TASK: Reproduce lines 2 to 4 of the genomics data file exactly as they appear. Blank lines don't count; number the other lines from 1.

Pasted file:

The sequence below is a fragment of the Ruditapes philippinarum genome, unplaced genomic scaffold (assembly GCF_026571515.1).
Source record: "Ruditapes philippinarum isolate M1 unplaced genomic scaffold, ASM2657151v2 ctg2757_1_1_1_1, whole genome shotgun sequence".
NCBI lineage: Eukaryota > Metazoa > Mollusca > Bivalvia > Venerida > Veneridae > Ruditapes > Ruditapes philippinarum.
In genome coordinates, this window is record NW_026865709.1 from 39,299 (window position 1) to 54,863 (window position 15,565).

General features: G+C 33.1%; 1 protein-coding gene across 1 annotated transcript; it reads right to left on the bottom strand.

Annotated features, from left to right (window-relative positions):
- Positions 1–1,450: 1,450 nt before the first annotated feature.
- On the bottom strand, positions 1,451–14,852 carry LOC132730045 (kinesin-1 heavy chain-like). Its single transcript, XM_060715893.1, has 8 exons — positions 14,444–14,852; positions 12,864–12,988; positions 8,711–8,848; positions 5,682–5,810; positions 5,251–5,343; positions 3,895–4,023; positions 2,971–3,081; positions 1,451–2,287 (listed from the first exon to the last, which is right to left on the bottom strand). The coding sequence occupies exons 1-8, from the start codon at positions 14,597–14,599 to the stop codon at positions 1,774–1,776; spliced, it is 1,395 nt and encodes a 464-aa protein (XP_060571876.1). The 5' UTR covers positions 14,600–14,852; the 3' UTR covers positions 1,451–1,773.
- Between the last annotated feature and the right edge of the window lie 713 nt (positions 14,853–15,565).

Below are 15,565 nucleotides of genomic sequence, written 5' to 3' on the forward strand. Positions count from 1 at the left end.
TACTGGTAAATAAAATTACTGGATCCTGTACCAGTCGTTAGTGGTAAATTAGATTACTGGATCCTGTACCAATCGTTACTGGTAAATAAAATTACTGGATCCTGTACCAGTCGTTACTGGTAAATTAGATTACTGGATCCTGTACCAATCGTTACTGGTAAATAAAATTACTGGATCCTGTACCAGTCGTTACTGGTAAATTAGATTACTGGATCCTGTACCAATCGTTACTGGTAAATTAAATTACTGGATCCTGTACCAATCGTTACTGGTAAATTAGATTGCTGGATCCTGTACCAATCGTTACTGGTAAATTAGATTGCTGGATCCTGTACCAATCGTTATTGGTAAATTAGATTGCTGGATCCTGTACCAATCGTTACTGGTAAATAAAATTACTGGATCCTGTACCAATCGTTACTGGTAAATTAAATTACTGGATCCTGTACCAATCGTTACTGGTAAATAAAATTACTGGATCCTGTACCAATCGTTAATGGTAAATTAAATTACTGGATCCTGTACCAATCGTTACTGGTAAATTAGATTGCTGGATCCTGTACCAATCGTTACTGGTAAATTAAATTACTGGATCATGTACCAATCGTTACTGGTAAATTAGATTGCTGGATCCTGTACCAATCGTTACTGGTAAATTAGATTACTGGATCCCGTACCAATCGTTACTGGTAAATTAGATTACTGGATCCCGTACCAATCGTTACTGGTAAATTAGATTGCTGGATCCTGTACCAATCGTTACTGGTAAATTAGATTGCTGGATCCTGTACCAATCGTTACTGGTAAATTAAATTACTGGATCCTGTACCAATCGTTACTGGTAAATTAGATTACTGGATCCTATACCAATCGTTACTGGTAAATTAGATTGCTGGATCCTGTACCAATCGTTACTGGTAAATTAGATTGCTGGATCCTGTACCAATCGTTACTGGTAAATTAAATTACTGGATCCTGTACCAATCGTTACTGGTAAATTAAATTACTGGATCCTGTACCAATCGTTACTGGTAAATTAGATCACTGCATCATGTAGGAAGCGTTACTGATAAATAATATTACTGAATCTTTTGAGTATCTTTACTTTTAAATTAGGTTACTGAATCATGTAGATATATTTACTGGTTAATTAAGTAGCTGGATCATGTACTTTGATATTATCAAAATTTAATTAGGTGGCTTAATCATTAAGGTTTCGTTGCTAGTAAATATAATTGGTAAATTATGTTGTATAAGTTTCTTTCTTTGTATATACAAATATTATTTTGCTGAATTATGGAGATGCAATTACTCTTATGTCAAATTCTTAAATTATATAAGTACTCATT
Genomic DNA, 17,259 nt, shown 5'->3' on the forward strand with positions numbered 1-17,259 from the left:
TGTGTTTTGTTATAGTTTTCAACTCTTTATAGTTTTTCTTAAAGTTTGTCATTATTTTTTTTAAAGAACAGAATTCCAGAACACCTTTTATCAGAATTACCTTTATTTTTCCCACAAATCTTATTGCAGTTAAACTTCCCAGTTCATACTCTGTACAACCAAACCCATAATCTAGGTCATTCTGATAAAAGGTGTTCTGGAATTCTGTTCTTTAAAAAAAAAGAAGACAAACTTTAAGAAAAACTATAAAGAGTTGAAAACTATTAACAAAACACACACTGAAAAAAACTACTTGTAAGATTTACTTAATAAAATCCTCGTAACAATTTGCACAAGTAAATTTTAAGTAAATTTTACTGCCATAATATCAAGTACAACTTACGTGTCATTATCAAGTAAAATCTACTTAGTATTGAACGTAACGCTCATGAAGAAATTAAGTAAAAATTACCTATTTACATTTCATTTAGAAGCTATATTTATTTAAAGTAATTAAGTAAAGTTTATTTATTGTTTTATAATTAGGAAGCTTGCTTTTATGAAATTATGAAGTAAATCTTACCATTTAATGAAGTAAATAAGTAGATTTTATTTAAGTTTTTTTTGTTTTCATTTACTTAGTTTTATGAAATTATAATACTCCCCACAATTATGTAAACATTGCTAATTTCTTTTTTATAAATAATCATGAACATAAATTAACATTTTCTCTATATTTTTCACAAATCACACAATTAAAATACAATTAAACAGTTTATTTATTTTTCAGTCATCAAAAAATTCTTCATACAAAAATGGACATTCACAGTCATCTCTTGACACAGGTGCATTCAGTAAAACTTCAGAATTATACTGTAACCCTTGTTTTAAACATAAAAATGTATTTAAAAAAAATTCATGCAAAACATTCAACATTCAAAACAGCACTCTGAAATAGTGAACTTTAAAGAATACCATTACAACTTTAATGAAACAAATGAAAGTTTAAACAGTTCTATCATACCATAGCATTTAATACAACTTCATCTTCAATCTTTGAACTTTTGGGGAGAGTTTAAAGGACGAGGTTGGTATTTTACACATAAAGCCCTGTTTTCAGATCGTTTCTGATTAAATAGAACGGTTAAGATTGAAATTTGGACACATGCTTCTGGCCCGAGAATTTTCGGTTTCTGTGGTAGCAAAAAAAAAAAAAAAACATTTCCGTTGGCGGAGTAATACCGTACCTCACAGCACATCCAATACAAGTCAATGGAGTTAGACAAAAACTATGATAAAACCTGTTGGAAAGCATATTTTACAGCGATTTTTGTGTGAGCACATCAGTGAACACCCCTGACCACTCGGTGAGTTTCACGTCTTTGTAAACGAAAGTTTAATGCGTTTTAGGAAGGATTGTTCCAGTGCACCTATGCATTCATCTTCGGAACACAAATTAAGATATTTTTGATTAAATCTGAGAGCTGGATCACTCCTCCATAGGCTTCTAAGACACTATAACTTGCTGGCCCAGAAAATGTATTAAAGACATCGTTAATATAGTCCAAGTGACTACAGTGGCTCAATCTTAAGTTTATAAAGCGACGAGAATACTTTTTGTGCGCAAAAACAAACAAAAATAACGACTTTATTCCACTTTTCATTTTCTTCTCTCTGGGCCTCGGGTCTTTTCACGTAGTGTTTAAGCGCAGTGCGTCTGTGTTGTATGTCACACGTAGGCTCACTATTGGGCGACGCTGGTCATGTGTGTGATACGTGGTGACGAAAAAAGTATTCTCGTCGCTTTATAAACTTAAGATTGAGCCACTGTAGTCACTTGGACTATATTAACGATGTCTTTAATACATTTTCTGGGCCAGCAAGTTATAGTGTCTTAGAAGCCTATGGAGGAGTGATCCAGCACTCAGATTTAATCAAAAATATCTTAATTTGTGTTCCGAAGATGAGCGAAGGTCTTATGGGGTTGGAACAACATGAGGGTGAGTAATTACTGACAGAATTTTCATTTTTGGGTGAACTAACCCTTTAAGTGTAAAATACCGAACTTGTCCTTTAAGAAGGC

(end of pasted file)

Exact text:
Source record: "Ruditapes philippinarum isolate M1 unplaced genomic scaffold, ASM2657151v2 ctg2757_1_1_1_1, whole genome shotgun sequence".
NCBI lineage: Eukaryota > Metazoa > Mollusca > Bivalvia > Venerida > Veneridae > Ruditapes > Ruditapes philippinarum.
In genome coordinates, this window is record NW_026865709.1 from 39,299 (window position 1) to 54,863 (window position 15,565).